The superstar factor of the Rangers will ensure that every game is worth watching, but they're looking at facing either the New Jersey Devils or Carolina Hurricanes in the first round. It's that prospect that makes it easier to pull the trigger on adding a pair of players whose superstar years are just a little bit behind them.
The key here for all these moves is they're exciting and they show commitment by all the teams to go for broke to win it all, and we love to see that.
Losers: Philadelphia Flyers
We are aware the Flyers have been losers more than winners for most of the season, even if they've been more winners than most thought they would be before the year. That said, the trade deadline was the time to start rearranging the roster to prepare for the offseason. They did not.
Philadelphia has upcoming unrestricted free agents this summer in forward James van Riemsdyk and defenseman Justin Braun. The Flyers have a center in Kevin Hayes who has seemingly been in coach John Tortorella's bad graces for most of the season. They don't have second-round picks in the next two drafts as well. They could have addressed that by moving one or two of the players mentioned.
Instead, the Flyers' only moves at the deadline, or even anytime close to the deadline, were trading Patrick Brown to Ottawa for a 2023 sixth-round pick and sending rugged forward Zack MacEwen to Los Angeles for upcoming UFA Brendan Lemieux and a 2024 fifth-round pick. Searching "Chuck Fletcher" on Twitter will give you all the information you need to know how well that was met by the Philly faithful.
The entire season for the Flyers has been a slog, and perhaps they've got their eyes on making moves during the NHL draft in June or perhaps even free agency, but it's difficult to trust the process that's going on. Tortorella, for all of his brusque behavior, has gotten a lot out of the Flyers. Getting Sean Couturier and Cam Atkinson back will do wonders for the group next season, but their prospect pipeline is in dire need of depth, and they didn't recoup any top-100 picks in any future drafts via trade.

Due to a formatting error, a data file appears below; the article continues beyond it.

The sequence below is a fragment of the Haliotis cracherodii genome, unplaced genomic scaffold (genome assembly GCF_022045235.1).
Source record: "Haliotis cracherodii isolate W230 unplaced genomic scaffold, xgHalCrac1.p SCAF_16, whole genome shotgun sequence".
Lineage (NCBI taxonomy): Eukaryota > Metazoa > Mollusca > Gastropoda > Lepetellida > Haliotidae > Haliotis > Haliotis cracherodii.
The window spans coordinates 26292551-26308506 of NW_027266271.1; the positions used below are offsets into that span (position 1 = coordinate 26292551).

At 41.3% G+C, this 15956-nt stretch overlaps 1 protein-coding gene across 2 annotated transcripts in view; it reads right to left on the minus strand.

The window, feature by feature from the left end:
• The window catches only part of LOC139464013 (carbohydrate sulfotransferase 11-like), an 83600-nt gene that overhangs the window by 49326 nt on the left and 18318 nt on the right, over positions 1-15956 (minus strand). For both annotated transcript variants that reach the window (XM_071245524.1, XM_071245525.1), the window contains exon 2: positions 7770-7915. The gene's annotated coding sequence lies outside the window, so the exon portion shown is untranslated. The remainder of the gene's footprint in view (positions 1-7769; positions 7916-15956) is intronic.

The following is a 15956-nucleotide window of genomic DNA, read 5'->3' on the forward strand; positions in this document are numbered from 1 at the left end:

It was a classic "you had one job" deadline for Fletcher and the Flyers, and they came up well short on doing it.
Losers: Vancouver Canucks and Pittsburgh Penguins
There are some teams during the deadline that left you wondering if they were aware of what their situation was. Both Vancouver and Pittsburgh left us scratching our heads as to what in the world they were trying to accomplish.
Let's just lead off with the reported deal that was worked on between them that didn't happen. TSN's Darren Dreger said Friday morning the two teams were close on a trade that would've sent J.T. Miller back home to Pittsburgh that would've involved draft picks going to the Canucks. What it didn't include was a young center for the Penguins to send to Vancouver, something the Canucks said they needed to be able to do the deal.
You might remember the Canucks traded Bo Horvat to the New York Islanders on January 31, and a key part of that was getting the Islanders' conditional first-round pick this year. That pick wasn't theirs too long because it was sent to Detroit to acquire defenseman Filip Hronek.
The Canucks are adamant that they're not rebuilding, but whatever they're doing sure doesn't seem to make sense from the outside. Moving upcoming UFA defenseman Luke Schenn to Toronto for a 2023 third makes sense and sending Curtis Lazar to New Jersey for a 2024 fourth is fine, too. Adding prospect forward Josh Bloom from Buffalo for defenseman Riley Stillman even makes sense, but these moves are disjointed and don't point to an end goal, either in the near future or distant.